Let’s say you’re in a fine Italian restaurant in a small Southern town. The restaurant’s owner is Tony Soprano. He’s up there right now by the bar entertaining someone’s five year old kid. To your right sits a lovely Native American lady, who at first glance reminds you of childhood stories of Indian princesses, until she hikes her leg up on the table and begins in an extreme Southern drawl to extol the virtues of the tattoo newly inked onto her calf. Her dinner companions are Dr. Frazier Crane, currently speaking authoritatively on classical music, and Fonzi, who against all odds has become a fine defense attorney. On your left sits Colonel Sanders, inexplicably eating GRILLED chicken and wearing a BYU ball cap. Fonzi is taunting Colonel Sanders (you gather they are old friends), but Colonel Sanders hasn’t yet noticed, due to him being hard of hearing.
No, this isn’t the protracted opening to a bad joke. This was the scene (with nicknames added) presented while Jacqulyn and I were eating dinner in Bryson City, NC a couple of weeks ago. Bryson City is one of the more interesting towns I’ve visited, a town of contradictions. Equal parts small Southern town and tourist destination, shaken together with a liberal dose of artistic eccentricity. Bryson City wants badly to remain a typical small Southern Appalachian town, but being situated at an entrance to Great Smoky Mountains National Park, it has resigned itself to a certain amount of outside influence. Luckily the town has avoided the vulgarities of the towns on the Tennessee side of the park. The outside influence mostly consists of an offbeat array of characters ranging from hard luck artists to crowd-shy retirees to Italian-born restaurant owners (the owner of Pasqualino’s might not be Italian-born, but he sure sounds it). If not for these, you’d have trouble distinguishing Bryson City from my home town of Stevenson, AL. More attractive even than the opportunities for people-watching, the town lies near several great trout streams.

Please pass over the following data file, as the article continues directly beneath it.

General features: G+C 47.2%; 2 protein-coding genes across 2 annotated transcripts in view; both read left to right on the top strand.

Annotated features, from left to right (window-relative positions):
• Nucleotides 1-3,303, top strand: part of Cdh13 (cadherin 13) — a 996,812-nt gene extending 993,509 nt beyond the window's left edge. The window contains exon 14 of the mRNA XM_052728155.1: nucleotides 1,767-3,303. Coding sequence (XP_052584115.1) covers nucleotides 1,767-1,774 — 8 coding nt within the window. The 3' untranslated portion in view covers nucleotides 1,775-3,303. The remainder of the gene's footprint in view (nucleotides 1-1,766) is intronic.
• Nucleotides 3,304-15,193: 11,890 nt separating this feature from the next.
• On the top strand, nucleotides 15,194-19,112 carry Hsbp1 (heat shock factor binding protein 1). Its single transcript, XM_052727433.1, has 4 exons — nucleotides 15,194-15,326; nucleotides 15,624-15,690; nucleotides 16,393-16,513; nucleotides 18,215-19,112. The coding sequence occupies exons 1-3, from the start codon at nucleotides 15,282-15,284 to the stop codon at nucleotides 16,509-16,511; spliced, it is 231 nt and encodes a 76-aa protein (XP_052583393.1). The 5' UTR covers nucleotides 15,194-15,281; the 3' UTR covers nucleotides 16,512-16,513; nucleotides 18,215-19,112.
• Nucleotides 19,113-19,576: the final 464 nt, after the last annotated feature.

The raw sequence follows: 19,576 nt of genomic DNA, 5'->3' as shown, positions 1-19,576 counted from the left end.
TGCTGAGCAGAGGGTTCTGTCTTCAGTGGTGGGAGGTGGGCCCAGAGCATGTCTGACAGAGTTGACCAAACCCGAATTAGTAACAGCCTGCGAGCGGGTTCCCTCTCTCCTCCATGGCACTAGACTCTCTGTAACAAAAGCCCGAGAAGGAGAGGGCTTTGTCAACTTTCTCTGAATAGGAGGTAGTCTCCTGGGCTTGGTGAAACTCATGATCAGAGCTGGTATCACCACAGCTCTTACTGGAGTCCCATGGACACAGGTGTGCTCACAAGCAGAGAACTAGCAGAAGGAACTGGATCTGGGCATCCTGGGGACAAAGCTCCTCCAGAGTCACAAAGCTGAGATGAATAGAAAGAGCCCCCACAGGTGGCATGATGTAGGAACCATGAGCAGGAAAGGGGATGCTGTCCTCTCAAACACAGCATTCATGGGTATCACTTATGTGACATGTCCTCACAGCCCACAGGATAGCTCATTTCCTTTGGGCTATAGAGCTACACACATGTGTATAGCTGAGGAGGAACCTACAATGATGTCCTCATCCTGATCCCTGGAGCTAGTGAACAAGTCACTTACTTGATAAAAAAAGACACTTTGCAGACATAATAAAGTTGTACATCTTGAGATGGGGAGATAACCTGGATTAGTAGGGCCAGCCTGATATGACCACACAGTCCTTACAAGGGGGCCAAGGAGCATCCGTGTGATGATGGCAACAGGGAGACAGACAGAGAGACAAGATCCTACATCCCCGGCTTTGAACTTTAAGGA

Jacqulyn and I decided to head back to Bryson City to celebrate our second wedding anniversary, staying at the same place as last year. It’s a bed and breakfast called the Folkestone Inn. Normally I’d bristle at staying anywhere other than a campsite on a fishing trip, but I do make exceptions for anniversaries, which bodes well for our marriage’s longevity. Back when we were looking at possible destinations, I would toss out an idea to which Jacqulyn would demand, “Looks nice but do they have fly fishing there?” You just gotta love that. So we ended up back in Bryson City, this time with peak fall colors and, hopefully, big brown trout on spawning runs.
It didn’t quite turn out that way, but you can’t be too upset about fly fishing in the fall in the Smoky Mountains for a wedding anniversary. Most days consisted of a comfortable routine. We’d eat breakfast at the inn around 8:00. We’d head up into the park around 10:00. Fish, hike, take photos, and generally bum around until an hour or two before sunset. Then we’d come in, get cleaned up and eat at either Pasqualino’s, Jimmy Mac’s, The Station, or Anthony’s. Pasqualino’s and Jimmy Mac’s are two of my favorite restaurants any where. The former has great Italian food and the latter some of the best burgers you’ll find. Then we’d head back, have a cup of tea or coffee, and either read something from the inn’s library or use the house laptop to keep up with the Red Sox losing the ALCS (hey, at least they made it interesting – congrats on a great season, guys!).